Personally, I’ve not gotten the chain email that’s going around, but it seems to be quite widespread. I was reading the Freakonomics blog (an excellent read, by the way), and I came across the rebuttal of the chain email stating that if we all didn’t buy gas for a day, we’d ruin the oil cartel.
I remember reading a similar email years ago, and for some reason, I always wondered idly if it were true. Not having thought about it much, I sort of forgot about it. But with all the insanity in the US surrounding the rising gas prices, it has resurfaced, more popular than ever. Officially, today was to be the day that no one bought gas. I’m sure that this didn’t happen for myriad reasons, the main one being that despite the size and saturation of Internet access in American households, the Internet is still fairly new, and newspapers and television still reach a wider audience. Even massive websites, like Slashdot, only reach an average of ~2000 people per million, or 0.2% of the population. So even if a place like Slashdot had posted it, it still wouldn’t have made that big of an impact. Of course part of the slashdot effect is that many other, smaller websites pick up whatever is posted, further disseminating it to the masses. Supposing that doubled the number of viewers, that would still only be 0.4% of the population.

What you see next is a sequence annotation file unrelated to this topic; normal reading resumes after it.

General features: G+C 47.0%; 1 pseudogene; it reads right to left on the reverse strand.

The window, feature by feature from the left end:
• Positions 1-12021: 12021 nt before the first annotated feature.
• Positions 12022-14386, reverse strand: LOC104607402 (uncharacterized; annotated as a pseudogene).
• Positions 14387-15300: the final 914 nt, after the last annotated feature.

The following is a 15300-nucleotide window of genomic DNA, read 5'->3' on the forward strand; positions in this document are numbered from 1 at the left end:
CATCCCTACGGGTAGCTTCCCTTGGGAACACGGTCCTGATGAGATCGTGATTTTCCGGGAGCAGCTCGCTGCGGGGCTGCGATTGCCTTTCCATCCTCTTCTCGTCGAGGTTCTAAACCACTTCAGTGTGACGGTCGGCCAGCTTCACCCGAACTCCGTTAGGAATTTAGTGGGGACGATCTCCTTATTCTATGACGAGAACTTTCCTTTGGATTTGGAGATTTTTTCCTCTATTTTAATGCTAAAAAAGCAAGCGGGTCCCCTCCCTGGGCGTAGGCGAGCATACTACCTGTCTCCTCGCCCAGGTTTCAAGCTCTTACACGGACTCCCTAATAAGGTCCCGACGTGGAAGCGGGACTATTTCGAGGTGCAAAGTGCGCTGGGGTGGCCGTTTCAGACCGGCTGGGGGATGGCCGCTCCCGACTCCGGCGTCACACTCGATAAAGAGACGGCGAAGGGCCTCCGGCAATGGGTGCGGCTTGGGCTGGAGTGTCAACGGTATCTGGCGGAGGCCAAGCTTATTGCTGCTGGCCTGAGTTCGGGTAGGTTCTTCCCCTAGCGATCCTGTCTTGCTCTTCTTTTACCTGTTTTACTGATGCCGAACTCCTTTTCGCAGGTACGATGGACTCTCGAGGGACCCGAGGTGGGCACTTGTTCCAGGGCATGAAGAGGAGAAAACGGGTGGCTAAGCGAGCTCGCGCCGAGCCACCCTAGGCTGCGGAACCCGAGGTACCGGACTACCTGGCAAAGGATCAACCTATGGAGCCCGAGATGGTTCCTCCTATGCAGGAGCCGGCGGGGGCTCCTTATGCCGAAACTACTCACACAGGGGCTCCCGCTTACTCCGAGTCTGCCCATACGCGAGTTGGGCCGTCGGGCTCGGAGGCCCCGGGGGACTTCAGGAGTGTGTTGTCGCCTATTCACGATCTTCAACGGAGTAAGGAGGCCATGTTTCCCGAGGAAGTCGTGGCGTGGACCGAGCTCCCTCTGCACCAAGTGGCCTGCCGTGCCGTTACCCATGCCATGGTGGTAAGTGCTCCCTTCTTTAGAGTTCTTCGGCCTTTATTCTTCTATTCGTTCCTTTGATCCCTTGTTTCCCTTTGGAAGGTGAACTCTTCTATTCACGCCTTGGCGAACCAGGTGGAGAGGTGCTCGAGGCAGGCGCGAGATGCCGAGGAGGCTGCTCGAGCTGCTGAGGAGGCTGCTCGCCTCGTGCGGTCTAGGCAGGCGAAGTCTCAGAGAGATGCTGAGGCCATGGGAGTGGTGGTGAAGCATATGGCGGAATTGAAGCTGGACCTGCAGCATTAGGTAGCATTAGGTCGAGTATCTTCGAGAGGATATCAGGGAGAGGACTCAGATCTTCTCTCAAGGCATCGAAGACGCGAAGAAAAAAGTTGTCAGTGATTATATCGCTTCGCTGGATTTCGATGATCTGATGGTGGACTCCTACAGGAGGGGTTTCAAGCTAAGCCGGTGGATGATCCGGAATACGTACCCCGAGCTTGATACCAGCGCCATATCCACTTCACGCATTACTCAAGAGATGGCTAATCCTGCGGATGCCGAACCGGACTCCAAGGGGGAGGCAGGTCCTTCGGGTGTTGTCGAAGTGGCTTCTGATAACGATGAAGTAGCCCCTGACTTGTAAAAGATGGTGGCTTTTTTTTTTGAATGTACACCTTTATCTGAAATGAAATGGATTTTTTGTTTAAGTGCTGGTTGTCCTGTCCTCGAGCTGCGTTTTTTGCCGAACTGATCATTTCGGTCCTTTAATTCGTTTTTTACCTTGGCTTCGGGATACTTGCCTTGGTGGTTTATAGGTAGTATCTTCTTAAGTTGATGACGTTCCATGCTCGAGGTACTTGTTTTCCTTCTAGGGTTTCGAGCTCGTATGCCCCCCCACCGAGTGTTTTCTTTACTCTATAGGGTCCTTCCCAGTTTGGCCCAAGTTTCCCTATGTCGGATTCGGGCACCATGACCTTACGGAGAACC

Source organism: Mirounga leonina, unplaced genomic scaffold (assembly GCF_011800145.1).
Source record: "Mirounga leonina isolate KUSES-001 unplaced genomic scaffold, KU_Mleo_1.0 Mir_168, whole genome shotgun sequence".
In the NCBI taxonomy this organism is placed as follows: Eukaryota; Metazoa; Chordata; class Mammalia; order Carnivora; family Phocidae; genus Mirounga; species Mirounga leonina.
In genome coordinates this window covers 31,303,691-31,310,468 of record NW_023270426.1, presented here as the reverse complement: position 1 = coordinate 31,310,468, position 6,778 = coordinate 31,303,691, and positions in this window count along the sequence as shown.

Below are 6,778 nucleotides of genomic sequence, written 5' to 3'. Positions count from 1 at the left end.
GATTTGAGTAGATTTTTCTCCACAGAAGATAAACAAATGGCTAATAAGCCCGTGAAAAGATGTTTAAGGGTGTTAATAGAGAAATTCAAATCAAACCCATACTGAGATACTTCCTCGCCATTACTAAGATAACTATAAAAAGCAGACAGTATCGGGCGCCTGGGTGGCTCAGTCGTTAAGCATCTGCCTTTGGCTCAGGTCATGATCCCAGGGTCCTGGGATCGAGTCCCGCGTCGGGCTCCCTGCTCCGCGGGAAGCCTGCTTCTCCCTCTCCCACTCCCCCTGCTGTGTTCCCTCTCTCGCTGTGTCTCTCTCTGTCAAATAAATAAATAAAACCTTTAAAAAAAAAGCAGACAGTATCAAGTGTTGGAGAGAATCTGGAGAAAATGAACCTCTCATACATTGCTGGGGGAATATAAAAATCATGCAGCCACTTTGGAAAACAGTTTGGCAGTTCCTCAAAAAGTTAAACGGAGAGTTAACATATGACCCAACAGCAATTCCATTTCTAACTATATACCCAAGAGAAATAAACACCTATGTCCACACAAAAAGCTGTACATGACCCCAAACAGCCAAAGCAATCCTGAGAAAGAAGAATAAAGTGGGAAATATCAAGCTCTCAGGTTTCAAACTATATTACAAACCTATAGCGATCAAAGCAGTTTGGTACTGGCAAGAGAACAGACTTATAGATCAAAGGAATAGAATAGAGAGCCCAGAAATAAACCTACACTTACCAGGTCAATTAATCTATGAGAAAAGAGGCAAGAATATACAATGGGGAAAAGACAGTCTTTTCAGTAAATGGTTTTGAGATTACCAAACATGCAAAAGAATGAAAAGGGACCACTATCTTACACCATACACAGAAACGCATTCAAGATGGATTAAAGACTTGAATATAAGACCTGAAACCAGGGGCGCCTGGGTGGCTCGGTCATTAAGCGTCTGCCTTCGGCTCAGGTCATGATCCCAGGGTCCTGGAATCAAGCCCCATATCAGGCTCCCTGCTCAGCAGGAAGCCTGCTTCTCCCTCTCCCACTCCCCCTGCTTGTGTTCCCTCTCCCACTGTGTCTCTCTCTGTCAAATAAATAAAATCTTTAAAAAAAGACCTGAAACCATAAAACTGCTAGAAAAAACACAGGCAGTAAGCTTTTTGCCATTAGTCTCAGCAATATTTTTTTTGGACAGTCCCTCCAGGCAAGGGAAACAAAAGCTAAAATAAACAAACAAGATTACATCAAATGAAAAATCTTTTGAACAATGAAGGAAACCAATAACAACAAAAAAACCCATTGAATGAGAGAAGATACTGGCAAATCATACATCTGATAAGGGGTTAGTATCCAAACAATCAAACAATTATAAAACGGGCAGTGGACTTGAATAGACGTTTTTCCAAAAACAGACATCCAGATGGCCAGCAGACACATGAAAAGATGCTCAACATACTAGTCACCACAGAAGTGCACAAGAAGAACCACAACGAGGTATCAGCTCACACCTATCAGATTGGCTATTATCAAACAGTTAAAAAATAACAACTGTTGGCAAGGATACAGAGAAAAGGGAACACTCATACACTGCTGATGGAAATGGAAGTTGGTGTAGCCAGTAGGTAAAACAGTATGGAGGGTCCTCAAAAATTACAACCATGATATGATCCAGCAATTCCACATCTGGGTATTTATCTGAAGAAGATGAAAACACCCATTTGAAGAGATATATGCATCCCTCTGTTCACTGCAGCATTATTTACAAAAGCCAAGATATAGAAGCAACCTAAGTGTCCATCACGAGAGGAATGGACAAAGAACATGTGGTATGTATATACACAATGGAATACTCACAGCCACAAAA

I think you can see where I’m going with this. Chain emails are futile for getting anything changed, and so is posting on websites that have niche audiences… even those sites that would be considered huge in absolute number of visitors. It is virtually impossible to reach the majority of the American public because they all have different interests and tune into different things.